• CLS (Cumulative Layout Shift), the stability of a page’s visual elements as it loads.

Analysing Keywords

You know this: In search engine optimization, selecting the right keywords is crucial. Google Search Console lists organic queries for which your website shows up in the top 100 results of the SERP, and for which your pages have generated clicks (in other words, visits).

This keyword list can feed an SEO audit and identify relevant queries for a given website – those from the first 10 or 20 results, for example. However, this doesn’t mean that the data is exhaustive. This feature only provides an imperfect representation of the most effective queries.

Analysing Links

Backlinks count among the main criteria that Google’s algorithm considers. They impact how the search engine perceives your website, keeping in mind that the authority of the domains where the backlinks emanate from is of crucial importance.

Google Search Console gives you access to three separate reports regarding external links:

  • The main landing pages (the pages that backlinks point to on your site).
  • The sites where the largest number of links to your pages originate from.
  • The main anchor texts (the anchors connected to incoming links).

For each link, you can access the host page to check how the link is integrated within the content. Just as important is the fact that you can analyse the quality of every backlink and detect any potential broken links (which are as detrimental to the user experience as they are to the bots’ URL inspection).

Another instrumental feature is the ability to disavow links. If you notice a backlink of poor quality (which could be a malicious act as this is a well-known technique in Black Hat SEO) and your attempts to have it removed from the site in question have failed, Google Search Console offers this last resort solution.

And lastly, the tool provides a report on the main landing pages your internal links point to. Analysing this list allows you optimize your website’s internal linking, which is essential in helping crawler bots explore (and index) the right pages.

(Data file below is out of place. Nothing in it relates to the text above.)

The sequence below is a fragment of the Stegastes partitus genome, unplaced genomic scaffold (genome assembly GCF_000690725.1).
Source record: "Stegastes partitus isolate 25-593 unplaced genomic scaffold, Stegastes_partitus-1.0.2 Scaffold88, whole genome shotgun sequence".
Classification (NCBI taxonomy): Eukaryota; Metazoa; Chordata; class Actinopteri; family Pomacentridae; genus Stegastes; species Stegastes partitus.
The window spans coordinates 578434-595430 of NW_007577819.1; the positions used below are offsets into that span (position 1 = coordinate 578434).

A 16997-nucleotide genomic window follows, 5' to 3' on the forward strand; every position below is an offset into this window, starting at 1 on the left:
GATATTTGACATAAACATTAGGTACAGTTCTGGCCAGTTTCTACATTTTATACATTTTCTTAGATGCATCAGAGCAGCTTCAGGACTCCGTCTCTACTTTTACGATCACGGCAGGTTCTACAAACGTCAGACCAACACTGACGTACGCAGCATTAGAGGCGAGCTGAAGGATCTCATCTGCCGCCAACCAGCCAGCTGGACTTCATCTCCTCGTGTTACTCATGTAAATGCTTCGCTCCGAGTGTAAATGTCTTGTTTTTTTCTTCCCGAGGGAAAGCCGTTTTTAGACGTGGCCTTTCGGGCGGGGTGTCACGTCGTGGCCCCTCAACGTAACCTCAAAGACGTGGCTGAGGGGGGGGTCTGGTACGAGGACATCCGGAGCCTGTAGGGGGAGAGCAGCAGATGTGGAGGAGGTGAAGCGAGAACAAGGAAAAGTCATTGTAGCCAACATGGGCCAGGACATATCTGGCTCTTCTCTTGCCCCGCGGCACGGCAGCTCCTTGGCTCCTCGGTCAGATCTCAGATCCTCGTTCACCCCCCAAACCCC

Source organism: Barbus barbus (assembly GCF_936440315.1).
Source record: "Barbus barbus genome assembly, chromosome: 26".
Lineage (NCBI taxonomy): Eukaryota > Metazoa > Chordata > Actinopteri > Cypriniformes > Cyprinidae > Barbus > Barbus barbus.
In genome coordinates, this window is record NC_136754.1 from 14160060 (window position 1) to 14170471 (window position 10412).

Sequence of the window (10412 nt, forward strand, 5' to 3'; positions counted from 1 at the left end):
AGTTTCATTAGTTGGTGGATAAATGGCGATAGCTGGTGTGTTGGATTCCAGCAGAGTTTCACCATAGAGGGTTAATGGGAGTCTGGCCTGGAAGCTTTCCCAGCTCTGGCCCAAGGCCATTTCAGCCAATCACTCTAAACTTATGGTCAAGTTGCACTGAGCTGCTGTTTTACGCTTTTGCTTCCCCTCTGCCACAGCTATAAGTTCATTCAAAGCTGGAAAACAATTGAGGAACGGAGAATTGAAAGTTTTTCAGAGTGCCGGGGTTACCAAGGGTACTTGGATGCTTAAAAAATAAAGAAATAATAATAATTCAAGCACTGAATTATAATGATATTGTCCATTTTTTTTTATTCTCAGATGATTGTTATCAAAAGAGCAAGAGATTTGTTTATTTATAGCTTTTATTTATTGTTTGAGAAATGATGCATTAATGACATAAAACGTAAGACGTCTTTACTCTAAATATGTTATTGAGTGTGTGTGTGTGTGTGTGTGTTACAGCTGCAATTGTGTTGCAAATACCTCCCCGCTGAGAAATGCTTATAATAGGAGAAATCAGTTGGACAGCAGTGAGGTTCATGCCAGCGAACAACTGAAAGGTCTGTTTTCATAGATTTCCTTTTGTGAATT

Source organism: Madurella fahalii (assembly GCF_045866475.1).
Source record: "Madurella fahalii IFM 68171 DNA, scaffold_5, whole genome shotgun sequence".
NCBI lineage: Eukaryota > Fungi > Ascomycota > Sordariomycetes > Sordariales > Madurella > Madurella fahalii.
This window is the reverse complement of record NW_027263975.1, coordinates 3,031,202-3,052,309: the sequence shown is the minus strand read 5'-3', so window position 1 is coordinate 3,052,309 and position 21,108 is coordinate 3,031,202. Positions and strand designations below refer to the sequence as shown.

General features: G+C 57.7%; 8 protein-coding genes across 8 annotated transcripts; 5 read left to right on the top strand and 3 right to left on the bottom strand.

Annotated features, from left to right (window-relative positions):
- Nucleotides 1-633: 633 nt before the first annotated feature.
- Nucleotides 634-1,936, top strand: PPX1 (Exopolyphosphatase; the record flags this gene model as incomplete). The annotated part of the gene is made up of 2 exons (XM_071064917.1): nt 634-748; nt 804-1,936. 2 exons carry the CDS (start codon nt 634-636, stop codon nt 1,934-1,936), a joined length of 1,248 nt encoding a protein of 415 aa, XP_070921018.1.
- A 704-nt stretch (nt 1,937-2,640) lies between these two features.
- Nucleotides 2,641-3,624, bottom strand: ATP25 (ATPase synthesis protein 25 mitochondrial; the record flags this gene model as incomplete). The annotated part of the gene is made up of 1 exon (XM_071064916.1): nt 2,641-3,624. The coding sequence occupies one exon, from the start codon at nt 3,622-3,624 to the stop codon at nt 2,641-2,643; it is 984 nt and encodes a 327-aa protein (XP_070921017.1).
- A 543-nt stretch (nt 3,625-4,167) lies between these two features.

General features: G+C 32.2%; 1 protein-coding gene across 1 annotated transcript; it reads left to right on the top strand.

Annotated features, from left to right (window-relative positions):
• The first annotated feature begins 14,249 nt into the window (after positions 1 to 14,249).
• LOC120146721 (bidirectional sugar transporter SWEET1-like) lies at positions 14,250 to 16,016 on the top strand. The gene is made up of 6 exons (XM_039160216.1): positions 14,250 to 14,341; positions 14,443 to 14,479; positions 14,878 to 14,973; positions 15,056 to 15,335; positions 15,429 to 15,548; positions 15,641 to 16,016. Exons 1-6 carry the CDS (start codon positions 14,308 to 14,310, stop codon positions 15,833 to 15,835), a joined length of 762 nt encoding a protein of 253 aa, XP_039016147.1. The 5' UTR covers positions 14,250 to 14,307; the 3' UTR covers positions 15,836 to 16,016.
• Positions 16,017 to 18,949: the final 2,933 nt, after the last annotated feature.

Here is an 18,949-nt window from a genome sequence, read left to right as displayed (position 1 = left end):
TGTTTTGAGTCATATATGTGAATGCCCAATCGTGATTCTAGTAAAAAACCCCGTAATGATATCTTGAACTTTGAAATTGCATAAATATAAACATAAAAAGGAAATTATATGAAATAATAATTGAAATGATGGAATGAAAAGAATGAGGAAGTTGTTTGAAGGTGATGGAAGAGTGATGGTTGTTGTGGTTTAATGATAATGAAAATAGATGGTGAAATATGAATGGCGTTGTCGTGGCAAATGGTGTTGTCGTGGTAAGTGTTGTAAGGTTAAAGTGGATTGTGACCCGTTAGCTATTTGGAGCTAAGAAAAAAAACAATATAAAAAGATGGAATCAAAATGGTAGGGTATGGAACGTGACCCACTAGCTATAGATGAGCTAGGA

Identifying Where Visitors Come From

Where do the Internet users who peruse your pages come from? Google Search Console helps you answer that question.

This information is especially relevant if you are operating on a geographically limited market (within a region, or even a city, for example) or, on the contrary, if you run an international business and wish to see which countries your users come from.

Analysing How the Website Performs on Mobile

Year after year, the share of traffic supported by mobile devices continues to increase. Since 2017, it has consistently exceeded that of computers.

As a result, any self-respecting website needs to display properly on smartphone and tablet screens. And it’s just as well, because Google Search Console allows you to make sure your pages comply with mobile display standards.

The tool will also let you identify any elements that have a negative impact on mobile usability and provides advice on how to fix them. For example, you may be using plugins that are incompatible with mobiles, fonts that are not suitable because they are too small or hard to decipher on smaller screens, excessively long loading times, etc.

Assessing Security

Lastly, with Google Search Console, you can assess how secure a website is. This is essential for web shops (which handle payments) and for any platform that collects sensitive data (such as banking or health-related information).

The tool is a great way to track potential security breaches and to solve the issues identified.

To sum up, Google Search Console is a powerful, convenient asset which allows you to know how (and for which queries) your pages are displayed in Google’s search results. It even provides insight into how you can improve your SEO performance. All that makes it a truly indispensable tool!